The role of radiotherapy in the conservative treatment of ductal carcinoma in situ of the breast

Csaba Polgár, Zsuzsanna Kahán, Zsolt Orosz, Gabriella Gábor, Janaki Hadijev, Gábor Cserni, Janina Kulka, Nóra Jani, Zoltán Sulyok, György Lázár, Gábor Boross, Csaba Diczházi, Éva Szabó, Zsolt László, Zoltán Péntek, Tibor Major, János Fodor

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12 Citations (Scopus)


Breast-conserving surgery (BCS) followed by radiotherapy (RT) has become the standard of care for the treatment of early-stage (St. I-II) invasive breast carcinoma. However, controversy exists regarding the value of RT in the conservative treatment of ductal carcinoma in situ (DCIS). In this article we review the role of RT in the management of DCIS. Retrospective and prospective trials and meta-analyses published between 1975 and 2007 in the MEDLINE database, and recent issues of relevant journals/handbooks relating to DCIS, BCS and RT were searched for. In retrospective series (10,194 patients) the 10-year rate of local recurrence (LR) with and without RT was reported in the range of 9-28% and 22-54%, respectively. In four large randomised controlled trials (NSABP-B-17, EORTC-10853, UKCCCR, SweDCIS; 4,568 patients) 50 Gy whole-breast RT significantly decreased the 5-year LR rate from 16-22% (annual LR rate: 2.6-5.0%) to 7-10% (annual LR rate: 1.3-1.9%). In a recent meta-analysis of randomised trials the addition of RT to BCS resulted in a 60% risk reduction of both invasive and in situ recurrences. In a multicentre retrospective study, an additional dose of 10 Gy to the tumour bed yielded a further 55% risk reduction compared to RT without boost. To date, no subgroups have been reliably identified that do not benefit from RT after BCS. In the NSABP-B-24 trial, the addition of tamoxifen (TAM) to RT reduced ipsilateral (11.1% vs. 7.7%) and contralateral (4.9% vs. 2.3%) breast events significantly. In contrast, in the UKCCCR study, TAM produced no significant reduction in all breast events. Based on available evidence obtained from retrospective and prospective trials, all patients with DCIS have potential benefit from RT after BCS. Further prospective studies are warranted to identify subgroups of low-risk patients with DCIS for whom RT can be safely omitted. Until long-term results of ongoing studies on outcomes of patients treated with BCS alone (with or without TAM or aromatase inhibitors) are available, RT should be routinely recommended after BCS for all patients except those with contraindication.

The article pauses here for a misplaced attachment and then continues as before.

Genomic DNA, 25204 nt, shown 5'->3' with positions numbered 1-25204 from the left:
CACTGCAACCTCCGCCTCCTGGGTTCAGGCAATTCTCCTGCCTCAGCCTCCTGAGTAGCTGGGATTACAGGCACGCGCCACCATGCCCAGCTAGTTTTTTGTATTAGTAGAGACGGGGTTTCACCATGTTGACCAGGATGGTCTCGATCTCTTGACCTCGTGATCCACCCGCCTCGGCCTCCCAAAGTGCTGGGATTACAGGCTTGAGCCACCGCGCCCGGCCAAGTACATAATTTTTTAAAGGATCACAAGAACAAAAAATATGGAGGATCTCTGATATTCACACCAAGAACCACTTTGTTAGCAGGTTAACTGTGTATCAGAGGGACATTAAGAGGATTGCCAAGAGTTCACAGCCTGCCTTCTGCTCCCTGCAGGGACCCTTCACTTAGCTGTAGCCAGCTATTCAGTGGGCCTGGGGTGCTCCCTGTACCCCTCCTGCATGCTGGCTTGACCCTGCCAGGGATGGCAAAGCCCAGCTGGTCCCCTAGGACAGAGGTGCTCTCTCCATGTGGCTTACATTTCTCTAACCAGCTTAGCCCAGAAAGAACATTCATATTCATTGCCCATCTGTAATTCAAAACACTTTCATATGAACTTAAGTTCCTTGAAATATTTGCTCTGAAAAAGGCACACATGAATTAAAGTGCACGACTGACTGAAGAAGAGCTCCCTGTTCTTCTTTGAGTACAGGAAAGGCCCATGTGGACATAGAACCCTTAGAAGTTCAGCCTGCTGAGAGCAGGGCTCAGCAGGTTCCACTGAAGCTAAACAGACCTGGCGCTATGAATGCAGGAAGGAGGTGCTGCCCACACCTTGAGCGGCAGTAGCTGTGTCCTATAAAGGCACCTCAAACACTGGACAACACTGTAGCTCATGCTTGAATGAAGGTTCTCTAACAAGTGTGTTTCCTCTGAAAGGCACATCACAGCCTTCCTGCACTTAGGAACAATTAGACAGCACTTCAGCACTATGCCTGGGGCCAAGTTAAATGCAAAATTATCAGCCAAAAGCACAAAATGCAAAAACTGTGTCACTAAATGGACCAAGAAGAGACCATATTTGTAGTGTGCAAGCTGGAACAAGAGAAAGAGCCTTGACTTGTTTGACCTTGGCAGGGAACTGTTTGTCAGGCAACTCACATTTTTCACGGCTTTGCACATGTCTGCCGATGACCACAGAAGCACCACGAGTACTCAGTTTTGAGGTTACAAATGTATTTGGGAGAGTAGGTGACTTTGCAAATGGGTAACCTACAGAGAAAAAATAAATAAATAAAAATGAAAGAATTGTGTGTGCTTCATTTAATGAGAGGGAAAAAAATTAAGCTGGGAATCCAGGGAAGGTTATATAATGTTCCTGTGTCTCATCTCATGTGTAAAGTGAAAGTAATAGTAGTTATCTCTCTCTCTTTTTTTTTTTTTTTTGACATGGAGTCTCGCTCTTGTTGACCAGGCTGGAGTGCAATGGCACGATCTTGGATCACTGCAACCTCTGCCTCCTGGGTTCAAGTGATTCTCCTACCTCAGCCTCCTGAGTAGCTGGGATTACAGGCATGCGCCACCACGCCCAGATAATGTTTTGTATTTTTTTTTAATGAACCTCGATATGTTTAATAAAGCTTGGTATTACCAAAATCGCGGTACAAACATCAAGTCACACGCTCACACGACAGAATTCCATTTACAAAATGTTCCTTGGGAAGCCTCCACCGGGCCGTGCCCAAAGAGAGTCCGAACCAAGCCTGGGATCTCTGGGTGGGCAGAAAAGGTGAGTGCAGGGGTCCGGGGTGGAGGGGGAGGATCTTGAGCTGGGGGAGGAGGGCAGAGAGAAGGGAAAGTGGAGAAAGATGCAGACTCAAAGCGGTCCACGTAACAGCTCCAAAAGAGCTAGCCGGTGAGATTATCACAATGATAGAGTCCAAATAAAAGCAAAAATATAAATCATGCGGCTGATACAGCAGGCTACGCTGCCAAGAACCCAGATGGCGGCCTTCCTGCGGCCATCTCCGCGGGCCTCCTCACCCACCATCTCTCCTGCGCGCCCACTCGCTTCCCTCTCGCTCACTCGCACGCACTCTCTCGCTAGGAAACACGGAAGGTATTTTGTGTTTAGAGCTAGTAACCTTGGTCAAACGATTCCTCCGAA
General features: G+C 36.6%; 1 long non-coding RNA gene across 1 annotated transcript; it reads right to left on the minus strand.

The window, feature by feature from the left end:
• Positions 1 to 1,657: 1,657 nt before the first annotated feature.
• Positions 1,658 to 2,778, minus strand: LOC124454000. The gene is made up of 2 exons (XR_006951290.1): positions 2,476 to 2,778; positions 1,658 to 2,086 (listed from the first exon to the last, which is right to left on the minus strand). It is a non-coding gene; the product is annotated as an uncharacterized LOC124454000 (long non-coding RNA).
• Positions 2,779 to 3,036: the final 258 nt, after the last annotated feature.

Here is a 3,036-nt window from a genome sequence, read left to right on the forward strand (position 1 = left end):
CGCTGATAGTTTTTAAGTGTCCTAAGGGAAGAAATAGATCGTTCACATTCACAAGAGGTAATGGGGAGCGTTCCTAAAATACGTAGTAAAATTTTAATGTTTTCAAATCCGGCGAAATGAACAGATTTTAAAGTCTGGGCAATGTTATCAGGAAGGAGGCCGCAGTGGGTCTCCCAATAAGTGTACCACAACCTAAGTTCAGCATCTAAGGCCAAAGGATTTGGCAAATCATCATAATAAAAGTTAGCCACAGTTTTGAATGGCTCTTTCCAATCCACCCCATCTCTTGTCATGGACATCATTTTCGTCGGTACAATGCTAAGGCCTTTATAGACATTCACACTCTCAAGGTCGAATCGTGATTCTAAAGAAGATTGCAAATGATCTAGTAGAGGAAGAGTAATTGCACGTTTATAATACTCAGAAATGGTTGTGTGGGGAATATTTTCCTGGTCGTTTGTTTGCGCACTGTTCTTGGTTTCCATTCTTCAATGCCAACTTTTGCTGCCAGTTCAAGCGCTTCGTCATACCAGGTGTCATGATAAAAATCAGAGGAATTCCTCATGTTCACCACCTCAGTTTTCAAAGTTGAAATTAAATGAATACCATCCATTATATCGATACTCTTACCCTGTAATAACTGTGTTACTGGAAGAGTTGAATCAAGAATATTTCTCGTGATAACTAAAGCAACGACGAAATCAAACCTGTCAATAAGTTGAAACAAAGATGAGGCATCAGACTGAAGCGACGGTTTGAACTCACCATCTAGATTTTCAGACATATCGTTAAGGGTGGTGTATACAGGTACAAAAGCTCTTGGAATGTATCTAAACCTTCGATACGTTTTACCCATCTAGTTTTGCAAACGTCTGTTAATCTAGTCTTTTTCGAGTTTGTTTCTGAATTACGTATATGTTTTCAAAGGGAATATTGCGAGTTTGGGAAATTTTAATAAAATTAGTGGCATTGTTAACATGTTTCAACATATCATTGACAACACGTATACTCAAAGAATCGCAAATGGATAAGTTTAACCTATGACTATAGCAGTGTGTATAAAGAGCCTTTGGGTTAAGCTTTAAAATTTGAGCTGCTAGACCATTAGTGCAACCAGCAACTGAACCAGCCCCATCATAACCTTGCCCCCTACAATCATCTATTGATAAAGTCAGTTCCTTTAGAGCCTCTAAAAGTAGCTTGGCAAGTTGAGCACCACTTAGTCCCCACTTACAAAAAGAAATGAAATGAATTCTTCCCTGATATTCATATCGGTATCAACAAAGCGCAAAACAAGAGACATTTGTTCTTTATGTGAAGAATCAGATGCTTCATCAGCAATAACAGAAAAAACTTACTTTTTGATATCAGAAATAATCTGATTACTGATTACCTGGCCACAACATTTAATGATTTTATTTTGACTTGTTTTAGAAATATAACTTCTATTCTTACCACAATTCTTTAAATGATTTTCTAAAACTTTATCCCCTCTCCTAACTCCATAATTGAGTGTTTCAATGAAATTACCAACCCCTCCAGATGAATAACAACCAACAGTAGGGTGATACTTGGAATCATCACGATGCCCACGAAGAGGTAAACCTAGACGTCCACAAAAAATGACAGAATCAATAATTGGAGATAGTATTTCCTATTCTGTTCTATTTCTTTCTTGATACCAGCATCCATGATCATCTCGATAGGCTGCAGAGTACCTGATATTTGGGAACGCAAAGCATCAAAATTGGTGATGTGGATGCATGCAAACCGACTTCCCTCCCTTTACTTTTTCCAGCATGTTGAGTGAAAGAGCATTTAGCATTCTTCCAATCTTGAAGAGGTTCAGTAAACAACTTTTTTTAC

Original languageEnglish
Pages (from-to)179-192
Number of pages14
JournalPathology and Oncology Research
Issue number2
Publication statusPublished - Jun 1 2008


  • Breast-conserving therapy
  • Ductal carcinoma in situ
  • Endocrine therapy
  • Prognostic factors
  • Radiotherapy

ASJC Scopus subject areas

  • Pathology and Forensic Medicine
  • Oncology
  • Cancer Research

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